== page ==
Amanyi is an interesting case study in the pitfalls of the administrative
implementation of the Hausa-Caliphate imaginary, for he was a chief appointed
by the British after passing through a period of tutelage under a Hausa chief
appointed by the British. The story of Amanyi is also a good point of transition
to the phenomenon of Hausa chiefs in Idoma and Tiv Divisions.
most important plank of the British implementation of the program of cultural
and political makeover in the Middle Belt was the cultivation of a chieftaincy
sensibility through the establishment of chieftaincy institutions deemed
amenable to the demands of Indirect Rule. The aim was to integrate the Middle
Belt into what was considered the political mainstream of northern Nigeria: the
centralized chieftaincy system represented by the emirate tradition.
Robert Crocker, a District Officer in Idoma Division remarked that, "in a Hausa emirate" one of the Idoma chiefs
he encountered and had the "misfortune" of working with "would not be given the
job of a headman on a roadwork let alone a District Headship."
He went on to describe the native court system (modeled after that of the
emirate areas) as a charade and a poor, incomplete copy of the
emirate/Caliphate prototype. For him, these quasi-colonial institutions in
Idoma Division were undermined by an endemic problem of weak chieftaincy, and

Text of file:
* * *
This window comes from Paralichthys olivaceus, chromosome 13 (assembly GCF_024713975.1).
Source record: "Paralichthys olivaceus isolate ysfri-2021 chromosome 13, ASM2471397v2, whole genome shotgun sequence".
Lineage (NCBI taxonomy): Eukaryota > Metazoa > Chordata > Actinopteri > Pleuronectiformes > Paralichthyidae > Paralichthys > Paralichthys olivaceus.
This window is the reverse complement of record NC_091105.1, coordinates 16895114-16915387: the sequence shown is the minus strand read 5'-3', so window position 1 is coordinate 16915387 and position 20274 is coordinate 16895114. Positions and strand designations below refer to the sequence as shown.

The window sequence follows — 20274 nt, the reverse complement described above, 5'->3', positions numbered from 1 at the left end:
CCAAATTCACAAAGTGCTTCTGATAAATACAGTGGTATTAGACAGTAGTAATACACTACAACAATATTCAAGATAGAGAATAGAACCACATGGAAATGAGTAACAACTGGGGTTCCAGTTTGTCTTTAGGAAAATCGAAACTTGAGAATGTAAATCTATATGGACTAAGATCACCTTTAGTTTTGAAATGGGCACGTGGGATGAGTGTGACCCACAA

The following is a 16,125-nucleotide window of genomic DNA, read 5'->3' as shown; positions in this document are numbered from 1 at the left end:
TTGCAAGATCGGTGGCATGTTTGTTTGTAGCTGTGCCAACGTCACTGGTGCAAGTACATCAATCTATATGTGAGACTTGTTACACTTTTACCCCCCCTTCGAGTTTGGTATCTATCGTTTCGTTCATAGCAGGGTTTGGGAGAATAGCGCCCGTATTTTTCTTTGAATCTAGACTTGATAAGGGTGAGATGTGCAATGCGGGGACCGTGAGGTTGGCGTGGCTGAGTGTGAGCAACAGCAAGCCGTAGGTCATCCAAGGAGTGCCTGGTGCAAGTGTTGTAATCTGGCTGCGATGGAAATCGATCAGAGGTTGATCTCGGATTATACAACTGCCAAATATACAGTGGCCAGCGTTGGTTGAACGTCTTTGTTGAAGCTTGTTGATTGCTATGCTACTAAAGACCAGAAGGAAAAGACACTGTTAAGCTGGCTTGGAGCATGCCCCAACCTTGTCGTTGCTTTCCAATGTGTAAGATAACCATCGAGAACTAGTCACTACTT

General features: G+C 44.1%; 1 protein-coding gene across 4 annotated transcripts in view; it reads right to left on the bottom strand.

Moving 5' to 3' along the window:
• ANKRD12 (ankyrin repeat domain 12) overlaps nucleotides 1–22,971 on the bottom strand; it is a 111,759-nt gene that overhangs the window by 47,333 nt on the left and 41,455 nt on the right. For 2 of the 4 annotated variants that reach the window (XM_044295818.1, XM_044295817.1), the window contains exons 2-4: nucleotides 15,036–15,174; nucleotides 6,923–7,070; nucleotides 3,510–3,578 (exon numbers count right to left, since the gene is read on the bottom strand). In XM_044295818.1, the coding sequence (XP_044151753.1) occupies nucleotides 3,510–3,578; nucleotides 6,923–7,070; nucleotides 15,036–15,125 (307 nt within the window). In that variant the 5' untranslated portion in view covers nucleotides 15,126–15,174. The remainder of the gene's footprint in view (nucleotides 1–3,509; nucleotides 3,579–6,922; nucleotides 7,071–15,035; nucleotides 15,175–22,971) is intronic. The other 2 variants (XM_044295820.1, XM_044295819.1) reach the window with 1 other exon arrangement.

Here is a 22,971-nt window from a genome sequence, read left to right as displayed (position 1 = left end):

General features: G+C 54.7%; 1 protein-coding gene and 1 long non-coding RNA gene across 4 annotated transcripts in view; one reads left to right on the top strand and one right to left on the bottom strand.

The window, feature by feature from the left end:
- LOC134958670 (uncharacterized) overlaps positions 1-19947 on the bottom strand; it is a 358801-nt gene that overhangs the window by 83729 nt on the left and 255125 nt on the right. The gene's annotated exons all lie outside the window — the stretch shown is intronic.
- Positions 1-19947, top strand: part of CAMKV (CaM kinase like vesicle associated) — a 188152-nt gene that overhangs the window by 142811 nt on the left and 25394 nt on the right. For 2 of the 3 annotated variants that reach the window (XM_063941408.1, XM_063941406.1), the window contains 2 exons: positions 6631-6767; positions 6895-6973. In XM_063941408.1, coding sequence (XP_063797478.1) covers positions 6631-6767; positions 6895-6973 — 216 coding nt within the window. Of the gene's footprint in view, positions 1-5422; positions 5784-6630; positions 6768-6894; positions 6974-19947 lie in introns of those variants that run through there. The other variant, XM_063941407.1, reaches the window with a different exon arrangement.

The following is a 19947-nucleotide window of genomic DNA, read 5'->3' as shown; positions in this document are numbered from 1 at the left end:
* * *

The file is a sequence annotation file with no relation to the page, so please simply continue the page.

an innate Idoma disregard for order, legality, and leadership.
Another Idoma chief who worked with Crocker was "a dreadful person" who did
nothing but "yawn[ed] like an animal and scratche[d] himself."
Another Idoma Chief was so ineffective as a chief that he was caught "in a much
tattered cloth" being beaten by a subject of his. One Idoma chief chased down a
man "with his staff of office" illustrating the "ways and doings of the Idoma
nobility." The subtext
to all these characterizations was a lamentation about the absence of an
emirate-type system of political and social organization, and the resultant
difficulty in forging Indirect Rule. The unspoken empirical referent in these
lamentations was the emirate/Caliphate chieftaincy system.
earlier, the Tiv were similarly characterized as a chiefless people, lacking
order, social cohesion, and political leadership. Makar has described the
British attitude as a product of a preconception that was removed from actual encounters with the Tiv. This
perception, which cast the Tiv as the civilizational antithesis of the Hausa
emirates as well as the initial difficulty of "pacifying" the Tiv "frustrated